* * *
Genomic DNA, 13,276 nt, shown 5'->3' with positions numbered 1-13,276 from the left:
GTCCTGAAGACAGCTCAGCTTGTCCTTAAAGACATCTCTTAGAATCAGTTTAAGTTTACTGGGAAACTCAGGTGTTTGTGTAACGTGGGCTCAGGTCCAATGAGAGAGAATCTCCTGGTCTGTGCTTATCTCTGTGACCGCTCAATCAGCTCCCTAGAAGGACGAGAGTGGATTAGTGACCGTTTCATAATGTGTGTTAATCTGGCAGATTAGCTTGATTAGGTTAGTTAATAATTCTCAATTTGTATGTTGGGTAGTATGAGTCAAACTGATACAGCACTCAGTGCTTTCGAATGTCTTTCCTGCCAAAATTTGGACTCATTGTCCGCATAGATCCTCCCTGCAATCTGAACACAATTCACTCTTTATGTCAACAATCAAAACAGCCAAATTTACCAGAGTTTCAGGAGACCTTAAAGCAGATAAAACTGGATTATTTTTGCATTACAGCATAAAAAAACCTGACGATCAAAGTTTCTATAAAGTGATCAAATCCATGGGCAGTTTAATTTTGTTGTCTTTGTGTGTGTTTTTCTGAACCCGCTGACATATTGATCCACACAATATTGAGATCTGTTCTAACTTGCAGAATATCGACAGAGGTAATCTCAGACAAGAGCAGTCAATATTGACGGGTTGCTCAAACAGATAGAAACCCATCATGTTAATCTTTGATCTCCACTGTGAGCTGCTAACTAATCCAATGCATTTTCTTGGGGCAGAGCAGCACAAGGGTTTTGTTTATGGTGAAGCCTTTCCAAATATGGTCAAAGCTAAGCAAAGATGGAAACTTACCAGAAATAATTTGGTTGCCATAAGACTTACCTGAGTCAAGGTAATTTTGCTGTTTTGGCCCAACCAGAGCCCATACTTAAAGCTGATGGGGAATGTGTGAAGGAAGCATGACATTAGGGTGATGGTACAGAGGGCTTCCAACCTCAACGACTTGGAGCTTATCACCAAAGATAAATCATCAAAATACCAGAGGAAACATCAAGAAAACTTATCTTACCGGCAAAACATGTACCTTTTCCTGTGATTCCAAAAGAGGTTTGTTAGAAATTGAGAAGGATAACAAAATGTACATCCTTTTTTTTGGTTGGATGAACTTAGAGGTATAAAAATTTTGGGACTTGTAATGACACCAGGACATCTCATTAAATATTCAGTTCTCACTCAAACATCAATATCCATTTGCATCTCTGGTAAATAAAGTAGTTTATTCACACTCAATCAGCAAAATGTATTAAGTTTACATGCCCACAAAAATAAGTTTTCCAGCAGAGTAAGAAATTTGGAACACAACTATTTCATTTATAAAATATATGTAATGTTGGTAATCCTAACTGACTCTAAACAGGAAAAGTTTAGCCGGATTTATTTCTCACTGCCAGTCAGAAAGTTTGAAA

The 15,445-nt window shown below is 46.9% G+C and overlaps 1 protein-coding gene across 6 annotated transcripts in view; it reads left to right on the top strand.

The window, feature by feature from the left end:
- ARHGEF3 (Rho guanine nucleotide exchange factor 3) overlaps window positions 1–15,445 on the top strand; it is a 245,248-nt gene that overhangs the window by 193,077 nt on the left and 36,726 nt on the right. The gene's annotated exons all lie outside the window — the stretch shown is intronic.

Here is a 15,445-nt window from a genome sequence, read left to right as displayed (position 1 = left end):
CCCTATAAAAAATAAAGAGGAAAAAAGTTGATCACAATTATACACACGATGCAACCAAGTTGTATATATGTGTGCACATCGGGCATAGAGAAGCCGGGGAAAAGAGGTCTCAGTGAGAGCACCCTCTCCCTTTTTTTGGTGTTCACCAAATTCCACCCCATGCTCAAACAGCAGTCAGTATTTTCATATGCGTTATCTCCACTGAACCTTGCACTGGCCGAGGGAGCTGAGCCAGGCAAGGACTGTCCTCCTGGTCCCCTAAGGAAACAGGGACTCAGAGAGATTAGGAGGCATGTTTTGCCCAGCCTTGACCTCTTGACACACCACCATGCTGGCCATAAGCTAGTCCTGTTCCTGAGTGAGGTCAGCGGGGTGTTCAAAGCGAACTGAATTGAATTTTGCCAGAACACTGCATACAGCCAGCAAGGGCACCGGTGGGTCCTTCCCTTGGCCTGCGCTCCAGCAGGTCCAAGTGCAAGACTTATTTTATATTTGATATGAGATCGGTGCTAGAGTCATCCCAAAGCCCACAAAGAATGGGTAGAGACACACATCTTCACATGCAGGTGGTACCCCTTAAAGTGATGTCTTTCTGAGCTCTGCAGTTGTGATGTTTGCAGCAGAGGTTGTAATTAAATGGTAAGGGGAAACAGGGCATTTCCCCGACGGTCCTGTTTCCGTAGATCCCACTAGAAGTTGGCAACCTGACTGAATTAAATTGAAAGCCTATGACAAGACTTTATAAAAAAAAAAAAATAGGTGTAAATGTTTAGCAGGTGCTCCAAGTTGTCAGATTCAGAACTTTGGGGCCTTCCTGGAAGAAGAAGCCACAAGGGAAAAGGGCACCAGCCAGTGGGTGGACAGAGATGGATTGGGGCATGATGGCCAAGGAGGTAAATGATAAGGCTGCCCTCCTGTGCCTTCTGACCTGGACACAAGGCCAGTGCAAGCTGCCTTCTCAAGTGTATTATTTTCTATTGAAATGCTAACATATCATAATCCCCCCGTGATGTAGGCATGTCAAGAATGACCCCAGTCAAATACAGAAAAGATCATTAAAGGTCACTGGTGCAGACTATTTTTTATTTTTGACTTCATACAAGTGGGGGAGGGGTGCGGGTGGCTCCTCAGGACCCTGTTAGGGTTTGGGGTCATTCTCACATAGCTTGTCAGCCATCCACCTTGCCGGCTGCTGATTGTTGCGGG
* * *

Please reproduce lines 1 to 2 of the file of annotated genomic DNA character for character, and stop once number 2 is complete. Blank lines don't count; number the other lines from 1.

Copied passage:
Genomic DNA, 13,276 nt, shown 5'->3' with positions numbered 1-13,276 from the left:
GTCCTGAAGACAGCTCAGCTTGTCCTTAAAGACATCTCTTAGAATCAGTTTAAGTTTACTGGGAAACTCAGGTGTTTGTGTAACGTGGGCTCAGGTCCAATGAGAGAGAATCTCCTGGTCTGTGCTTATCTCTGTGACCGCTCAATCAGCTCCCTAGAAGGACGAGAGTGGATTAGTGACCGTTTCATAATGTGTGTTAATCTGGCAGATTAGCTTGATTAGGTTAGTTAATAATTCTCAATTTGTATGTTGGGTAGTATGAGTCAAACTGATACAGCACTCAGTGCTTTCGAATGTCTTTCCTGCCAAAATTTGGACTCATTGTCCGCATAGATCCTCCCTGCAATCTGAACACAATTCACTCTTTATGTCAACAATCAAAACAGCCAAATTTACCAGAGTTTCAGGAGACCTTAAAGCAGATAAAACTGGATTATTTTTGCATTACAGCATAAAAAAACCTGACGATCAAAGTTTCTATAAAGTGATCAAATCCATGGGCAGTTTAATTTTGTTGTCTTTGTGTGTGTTTTTCTGAACCCGCTGACATATTGATCCACACAATATTGAGATCTGTTCTAACTTGCAGAATATCGACAGAGGTAATCTCAGACAAGAGCAGTCAATATTGACGGGTTGCTCAAACAGATAGAAACCCATCATGTTAATCTTTGATCTCCACTGTGAGCTGCTAACTAATCCAATGCATTTTCTTGGGGCAGAGCAGCACAAGGGTTTTGTTTATGGTGAAGCCTTTCCAAATATGGTCAAAGCTAAGCAAAGATGGAAACTTACCAGAAATAATTTGGTTGCCATAAGACTTACCTGAGTCAAGGTAATTTTGCTGTTTTGGCCCAACCAGAGCCCATACTTAAAGCTGATGGGGAATGTGTGAAGGAAGCATGACATTAGGGTGATGGTACAGAGGGCTTCCAACCTCAACGACTTGGAGCTTATCACCAAAGATAAATCATCAAAATACCAGAGGAAACATCAAGAAAACTTATCTTACCGGCAAAACATGTACCTTTTCCTGTGATTCCAAAAGAGGTTTGTTAGAAATTGAGAAGGATAACAAAATGTACATCCTTTTTTTTGGTTGGATGAACTTAGAGGTATAAAAATTTTGGGACTTGTAATGACACCAGGACATCTCATTAAATATTCAGTTCTCACTCAAACATCAATATCCATTTGCATCTCTGGTAAATAAAGTAGTTTATTCACACTCAATCAGCAAAATGTATTAAGTTTACATGCCCACAAAAATAAGTTTTCCAGCAGAGTAAGAAATTTGGAACACAACTATTTCATTTATAAAATATATGTAATGTTGGTAATCCTAACTGACTCTAAACAGGAAAAGTTTAGCCGGATTTATTTCTCACTGCCAGTCAGAAAGTTTGAAA